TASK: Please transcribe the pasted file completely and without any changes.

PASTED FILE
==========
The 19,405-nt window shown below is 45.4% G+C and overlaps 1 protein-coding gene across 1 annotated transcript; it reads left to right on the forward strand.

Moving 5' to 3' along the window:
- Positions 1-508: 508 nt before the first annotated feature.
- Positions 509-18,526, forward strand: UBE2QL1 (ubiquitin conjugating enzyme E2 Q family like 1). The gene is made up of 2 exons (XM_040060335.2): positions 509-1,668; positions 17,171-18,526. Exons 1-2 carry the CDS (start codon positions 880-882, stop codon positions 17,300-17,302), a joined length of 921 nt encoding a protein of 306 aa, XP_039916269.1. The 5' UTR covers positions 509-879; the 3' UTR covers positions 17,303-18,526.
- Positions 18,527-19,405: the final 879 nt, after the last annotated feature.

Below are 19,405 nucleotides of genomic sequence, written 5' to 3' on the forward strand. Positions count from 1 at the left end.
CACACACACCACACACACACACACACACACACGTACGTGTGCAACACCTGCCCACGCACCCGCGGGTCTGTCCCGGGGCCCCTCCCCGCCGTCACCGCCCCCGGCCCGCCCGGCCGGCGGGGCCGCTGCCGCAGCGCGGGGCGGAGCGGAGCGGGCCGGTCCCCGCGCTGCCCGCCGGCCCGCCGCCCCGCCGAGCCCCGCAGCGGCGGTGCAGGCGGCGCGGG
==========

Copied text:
The 19,405-nt window shown below is 45.4% G+C and overlaps 1 protein-coding gene across 1 annotated transcript; it reads left to right on the forward strand.

Moving 5' to 3' along the window:
- Positions 1-508: 508 nt before the first annotated feature.
- Positions 509-18,526, forward strand: UBE2QL1 (ubiquitin conjugating enzyme E2 Q family like 1). The gene is made up of 2 exons (XM_040060335.2): positions 509-1,668; positions 17,171-18,526. Exons 1-2 carry the CDS (start codon positions 880-882, stop codon positions 17,300-17,302), a joined length of 921 nt encoding a protein of 306 aa, XP_039916269.1. The 5' UTR covers positions 509-879; the 3' UTR covers positions 17,303-18,526.
- Positions 18,527-19,405: the final 879 nt, after the last annotated feature.

Below are 19,405 nucleotides of genomic sequence, written 5' to 3' on the forward strand. Positions count from 1 at the left end.
CACACACACCACACACACACACACACACACACGTACGTGTGCAACACCTGCCCACGCACCCGCGGGTCTGTCCCGGGGCCCCTCCCCGCCGTCACCGCCCCCGGCCCGCCCGGCCGGCGGGGCCGCTGCCGCAGCGCGGGGCGGAGCGGAGCGGGCCGGTCCCCGCGCTGCCCGCCGGCCCGCCGCCCCGCCGAGCCCCGCAGCGGCGGTGCAGGCGGCGCGGG